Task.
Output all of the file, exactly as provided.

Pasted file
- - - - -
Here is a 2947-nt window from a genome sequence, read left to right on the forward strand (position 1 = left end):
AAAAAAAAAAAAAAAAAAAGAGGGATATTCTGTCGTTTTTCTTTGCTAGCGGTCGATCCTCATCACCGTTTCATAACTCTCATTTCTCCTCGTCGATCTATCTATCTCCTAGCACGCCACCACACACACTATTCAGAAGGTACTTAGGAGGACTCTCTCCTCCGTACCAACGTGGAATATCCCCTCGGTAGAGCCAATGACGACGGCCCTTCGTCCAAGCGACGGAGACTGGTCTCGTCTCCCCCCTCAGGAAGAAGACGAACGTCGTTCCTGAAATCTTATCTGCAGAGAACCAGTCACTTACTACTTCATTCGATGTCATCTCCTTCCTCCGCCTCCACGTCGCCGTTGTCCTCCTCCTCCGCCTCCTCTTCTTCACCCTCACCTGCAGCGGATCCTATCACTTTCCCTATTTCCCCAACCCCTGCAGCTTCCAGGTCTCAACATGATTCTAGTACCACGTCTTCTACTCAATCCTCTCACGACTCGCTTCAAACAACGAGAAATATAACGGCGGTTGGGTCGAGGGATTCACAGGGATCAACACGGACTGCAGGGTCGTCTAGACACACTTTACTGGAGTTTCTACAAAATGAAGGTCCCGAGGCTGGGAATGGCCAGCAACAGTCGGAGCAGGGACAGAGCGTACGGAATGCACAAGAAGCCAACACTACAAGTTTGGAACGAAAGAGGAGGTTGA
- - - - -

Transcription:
Here is a 2947-nt window from a genome sequence, read left to right on the forward strand (position 1 = left end):
AAAAAAAAAAAAAAAAAAAGAGGGATATTCTGTCGTTTTTCTTTGCTAGCGGTCGATCCTCATCACCGTTTCATAACTCTCATTTCTCCTCGTCGATCTATCTATCTCCTAGCACGCCACCACACACACTATTCAGAAGGTACTTAGGAGGACTCTCTCCTCCGTACCAACGTGGAATATCCCCTCGGTAGAGCCAATGACGACGGCCCTTCGTCCAAGCGACGGAGACTGGTCTCGTCTCCCCCCTCAGGAAGAAGACGAACGTCGTTCCTGAAATCTTATCTGCAGAGAACCAGTCACTTACTACTTCATTCGATGTCATCTCCTTCCTCCGCCTCCACGTCGCCGTTGTCCTCCTCCTCCGCCTCCTCTTCTTCACCCTCACCTGCAGCGGATCCTATCACTTTCCCTATTTCCCCAACCCCTGCAGCTTCCAGGTCTCAACATGATTCTAGTACCACGTCTTCTACTCAATCCTCTCACGACTCGCTTCAAACAACGAGAAATATAACGGCGGTTGGGTCGAGGGATTCACAGGGATCAACACGGACTGCAGGGTCGTCTAGACACACTTTACTGGAGTTTCTACAAAATGAAGGTCCCGAGGCTGGGAATGGCCAGCAACAGTCGGAGCAGGGACAGAGCGTACGGAATGCACAAGAAGCCAACACTACAAGTTTGGAACGAAAGAGGAGGTTGA